Leadership Turnover and International Crisis

Author: ORCID icon orcid.org/0000-0001-5652-4231
Wang, Chen, Foreign Affairs - Graduate School of Arts and Sciences, University of Virginia
Potter, Philip, AS-Dept of Politics, University of Virginia
Owen, John, AS-Dept of Politics, University of Virginia
Copeland, Dale, AS-Dept of Politics, University of Virginia
Wolford, Scott, Department of Government, University of Texas at Austin

How do foreign adversaries react to leadership turnover in a rival state? In contrast to the conventional wisdom that foreign adversaries are likely to probe the type of their new counterparts or to explore the newcomers' weakness by initiating challenges, this dissertation demonstrates that foreign adversaries' reaction depends largely on the anticipated direction of the new leader’s foreign policy preference shift in relation to the previous administration.

I argue that foreign adversaries have incentive to challenge a new leader in their rival state only when the newcomer is perceived as being more hawkish than the predecessor. I theorize that this occurs through three vectors: first by triggering the challenger’s fear of suffering an immediate and possibly unacceptable loss, second by lowering the challenger’s tolerance for any drop in relative capability due to the target’s gaining of experience in the future, and third, by reducing, if not eliminating, the challenger’s concerns about opportunity costs of any early confrontation. The fear can cause a status-quo challenger to opt for crisis initiation as either a costly signal for resolve or an attempt to preempt an unavoidable conflict, whereas the latter two forces incentive a revisionist challenger to act quick to lock in a better payoff that is available “today” before the hawk becomes more experienced.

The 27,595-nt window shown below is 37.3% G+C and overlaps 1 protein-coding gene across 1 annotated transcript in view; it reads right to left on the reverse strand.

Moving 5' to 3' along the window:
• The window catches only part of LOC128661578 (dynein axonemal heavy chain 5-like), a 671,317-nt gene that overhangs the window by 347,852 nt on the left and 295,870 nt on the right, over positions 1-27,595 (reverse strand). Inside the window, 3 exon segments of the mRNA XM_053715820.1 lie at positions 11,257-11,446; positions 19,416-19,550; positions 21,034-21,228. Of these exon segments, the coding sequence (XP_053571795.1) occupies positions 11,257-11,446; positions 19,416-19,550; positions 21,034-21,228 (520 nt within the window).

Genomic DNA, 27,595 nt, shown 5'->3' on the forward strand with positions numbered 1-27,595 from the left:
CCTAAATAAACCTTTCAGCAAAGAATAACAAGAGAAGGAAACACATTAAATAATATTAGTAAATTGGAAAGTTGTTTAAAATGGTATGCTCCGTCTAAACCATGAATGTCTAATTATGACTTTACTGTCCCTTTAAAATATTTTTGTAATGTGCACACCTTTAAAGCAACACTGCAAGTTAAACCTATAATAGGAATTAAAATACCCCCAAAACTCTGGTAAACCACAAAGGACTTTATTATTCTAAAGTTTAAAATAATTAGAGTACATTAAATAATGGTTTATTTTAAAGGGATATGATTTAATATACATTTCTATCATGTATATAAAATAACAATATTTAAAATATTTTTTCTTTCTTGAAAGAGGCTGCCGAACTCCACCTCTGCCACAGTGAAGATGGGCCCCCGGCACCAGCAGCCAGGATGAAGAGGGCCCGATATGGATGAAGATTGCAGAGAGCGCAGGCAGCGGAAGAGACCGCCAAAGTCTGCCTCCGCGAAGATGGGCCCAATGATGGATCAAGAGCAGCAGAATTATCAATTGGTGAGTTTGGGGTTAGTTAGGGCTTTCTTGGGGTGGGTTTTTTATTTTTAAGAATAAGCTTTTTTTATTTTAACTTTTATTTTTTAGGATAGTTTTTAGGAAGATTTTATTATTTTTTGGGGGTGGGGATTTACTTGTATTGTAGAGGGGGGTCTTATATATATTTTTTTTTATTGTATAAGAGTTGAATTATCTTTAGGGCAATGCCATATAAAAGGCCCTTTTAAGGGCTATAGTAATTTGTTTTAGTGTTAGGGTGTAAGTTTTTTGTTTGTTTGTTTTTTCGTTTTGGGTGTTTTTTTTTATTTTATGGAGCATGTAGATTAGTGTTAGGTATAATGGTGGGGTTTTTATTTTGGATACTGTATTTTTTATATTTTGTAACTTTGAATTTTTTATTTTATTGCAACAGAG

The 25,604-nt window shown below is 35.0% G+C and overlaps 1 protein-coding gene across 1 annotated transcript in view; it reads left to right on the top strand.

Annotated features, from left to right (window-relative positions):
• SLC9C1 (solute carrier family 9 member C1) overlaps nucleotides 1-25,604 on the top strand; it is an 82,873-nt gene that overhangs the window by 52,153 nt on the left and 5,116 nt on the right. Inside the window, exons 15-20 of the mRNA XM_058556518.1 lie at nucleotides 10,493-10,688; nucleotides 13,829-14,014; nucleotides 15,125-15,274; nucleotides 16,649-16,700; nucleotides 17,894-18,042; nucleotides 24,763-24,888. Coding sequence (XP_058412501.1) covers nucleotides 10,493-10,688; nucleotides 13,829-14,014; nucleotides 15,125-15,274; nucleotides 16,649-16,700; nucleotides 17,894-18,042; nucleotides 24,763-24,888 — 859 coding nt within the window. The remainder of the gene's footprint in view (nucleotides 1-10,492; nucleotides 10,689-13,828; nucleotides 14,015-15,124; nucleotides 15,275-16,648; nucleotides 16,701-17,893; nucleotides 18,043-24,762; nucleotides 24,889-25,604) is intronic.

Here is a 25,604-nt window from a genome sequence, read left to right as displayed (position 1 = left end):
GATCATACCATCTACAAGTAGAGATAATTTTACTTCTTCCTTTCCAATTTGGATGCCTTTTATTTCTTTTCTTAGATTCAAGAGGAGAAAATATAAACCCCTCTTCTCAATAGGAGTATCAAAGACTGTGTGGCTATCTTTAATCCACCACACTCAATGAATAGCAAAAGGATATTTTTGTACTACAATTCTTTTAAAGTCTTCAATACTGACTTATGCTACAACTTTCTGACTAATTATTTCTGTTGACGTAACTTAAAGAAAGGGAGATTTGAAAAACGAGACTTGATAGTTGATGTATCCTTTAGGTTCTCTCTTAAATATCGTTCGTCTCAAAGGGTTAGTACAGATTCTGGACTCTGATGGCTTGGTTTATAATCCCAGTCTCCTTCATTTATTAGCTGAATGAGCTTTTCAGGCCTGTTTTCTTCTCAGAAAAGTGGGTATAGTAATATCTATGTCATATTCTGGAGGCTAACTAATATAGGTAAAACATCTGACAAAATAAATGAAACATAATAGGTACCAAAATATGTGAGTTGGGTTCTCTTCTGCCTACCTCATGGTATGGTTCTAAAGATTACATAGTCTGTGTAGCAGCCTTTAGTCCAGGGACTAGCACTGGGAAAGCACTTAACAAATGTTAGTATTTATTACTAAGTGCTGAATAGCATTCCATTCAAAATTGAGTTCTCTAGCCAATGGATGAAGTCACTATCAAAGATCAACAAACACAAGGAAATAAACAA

Statistical analysis of a sample of rival dyads characterized by democratically elected leaders on the target side during the post-WWII period yields strong evidence that supports my argument. Relying primarily on the left-right spectrum of political ideology as an operationalization of the hawkishness of leader's policy preference, I find that only leaders who are more right-leaning than their predecessor tend to experience initially high probabilities of being targeted in militarized disputes before declining over time.

To get a fuller picture of the impact of leadership turnover on interstate relations, I also investigate how cooperative interactions between national leaders evolve over one’s tenure. Using a machine-coded event dataset, I find that a foreign adversary tends to initiate more cooperative attempts, in both quantitative (the number of actions) and qualitative (measured as the average intensity score of all cooperative actions) terms, toward leaders who are more left-leaning than their predecessor, but only as their time in office increases. I attribute this pattern to the adversary’s recognition of the existence of a hawk’s advantage in clearing domestic barriers to adopting conciliatory policies toward enemies, on one hand, and the adversary’s preference to deal with a more dovish foreign counterpart in the long-term, on the other. These two motives incentivize the adversary to not rush into seeking substantive cooperation with a new dove, as such moves may risk undermining the new dove’s domestic support if she does reciprocate or harming the adversary’s own reputation at home if there is no reciprocation.

PHD (Doctor of Philosophy)
Leadership Turnover, International Security
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